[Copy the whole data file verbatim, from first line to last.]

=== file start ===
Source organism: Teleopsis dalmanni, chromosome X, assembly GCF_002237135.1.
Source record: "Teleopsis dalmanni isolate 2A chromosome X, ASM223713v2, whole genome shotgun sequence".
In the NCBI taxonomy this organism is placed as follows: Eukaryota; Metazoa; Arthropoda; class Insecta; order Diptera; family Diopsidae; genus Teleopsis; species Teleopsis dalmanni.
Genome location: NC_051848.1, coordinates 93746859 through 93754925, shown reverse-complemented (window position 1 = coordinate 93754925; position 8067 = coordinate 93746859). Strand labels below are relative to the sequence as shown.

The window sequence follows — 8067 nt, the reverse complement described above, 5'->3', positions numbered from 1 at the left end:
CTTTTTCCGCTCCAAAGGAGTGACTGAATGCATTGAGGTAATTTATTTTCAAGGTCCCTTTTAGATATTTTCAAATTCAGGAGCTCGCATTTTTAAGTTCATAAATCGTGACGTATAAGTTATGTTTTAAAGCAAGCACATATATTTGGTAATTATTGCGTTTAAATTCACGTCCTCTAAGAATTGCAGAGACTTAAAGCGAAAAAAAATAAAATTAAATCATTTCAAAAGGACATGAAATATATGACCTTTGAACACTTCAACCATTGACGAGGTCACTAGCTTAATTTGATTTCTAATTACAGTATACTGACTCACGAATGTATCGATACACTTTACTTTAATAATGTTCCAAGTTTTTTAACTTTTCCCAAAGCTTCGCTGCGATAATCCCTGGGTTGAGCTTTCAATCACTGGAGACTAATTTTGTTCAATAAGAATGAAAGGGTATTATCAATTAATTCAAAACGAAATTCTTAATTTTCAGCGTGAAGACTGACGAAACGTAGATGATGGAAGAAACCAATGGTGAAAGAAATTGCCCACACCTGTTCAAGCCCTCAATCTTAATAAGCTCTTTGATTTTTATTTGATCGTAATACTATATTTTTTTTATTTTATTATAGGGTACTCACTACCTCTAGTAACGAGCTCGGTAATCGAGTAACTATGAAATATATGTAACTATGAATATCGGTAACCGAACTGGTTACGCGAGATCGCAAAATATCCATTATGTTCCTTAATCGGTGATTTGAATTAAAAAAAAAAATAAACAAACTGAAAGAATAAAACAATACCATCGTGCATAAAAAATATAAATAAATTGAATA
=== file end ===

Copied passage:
Source organism: Teleopsis dalmanni, chromosome X, assembly GCF_002237135.1.
Source record: "Teleopsis dalmanni isolate 2A chromosome X, ASM223713v2, whole genome shotgun sequence".
In the NCBI taxonomy this organism is placed as follows: Eukaryota; Metazoa; Arthropoda; class Insecta; order Diptera; family Diopsidae; genus Teleopsis; species Teleopsis dalmanni.
Genome location: NC_051848.1, coordinates 93746859 through 93754925, shown reverse-complemented (window position 1 = coordinate 93754925; position 8067 = coordinate 93746859). Strand labels below are relative to the sequence as shown.

The window sequence follows — 8067 nt, the reverse complement described above, 5'->3', positions numbered from 1 at the left end:
CTTTTTCCGCTCCAAAGGAGTGACTGAATGCATTGAGGTAATTTATTTTCAAGGTCCCTTTTAGATATTTTCAAATTCAGGAGCTCGCATTTTTAAGTTCATAAATCGTGACGTATAAGTTATGTTTTAAAGCAAGCACATATATTTGGTAATTATTGCGTTTAAATTCACGTCCTCTAAGAATTGCAGAGACTTAAAGCGAAAAAAAATAAAATTAAATCATTTCAAAAGGACATGAAATATATGACCTTTGAACACTTCAACCATTGACGAGGTCACTAGCTTAATTTGATTTCTAATTACAGTATACTGACTCACGAATGTATCGATACACTTTACTTTAATAATGTTCCAAGTTTTTTAACTTTTCCCAAAGCTTCGCTGCGATAATCCCTGGGTTGAGCTTTCAATCACTGGAGACTAATTTTGTTCAATAAGAATGAAAGGGTATTATCAATTAATTCAAAACGAAATTCTTAATTTTCAGCGTGAAGACTGACGAAACGTAGATGATGGAAGAAACCAATGGTGAAAGAAATTGCCCACACCTGTTCAAGCCCTCAATCTTAATAAGCTCTTTGATTTTTATTTGATCGTAATACTATATTTTTTTTATTTTATTATAGGGTACTCACTACCTCTAGTAACGAGCTCGGTAATCGAGTAACTATGAAATATATGTAACTATGAATATCGGTAACCGAACTGGTTACGCGAGATCGCAAAATATCCATTATGTTCCTTAATCGGTGATTTGAATTAAAAAAAAAAATAAACAAACTGAAAGAATAAAACAATACCATCGTGCATAAAAAATATAAATAAATTGAATA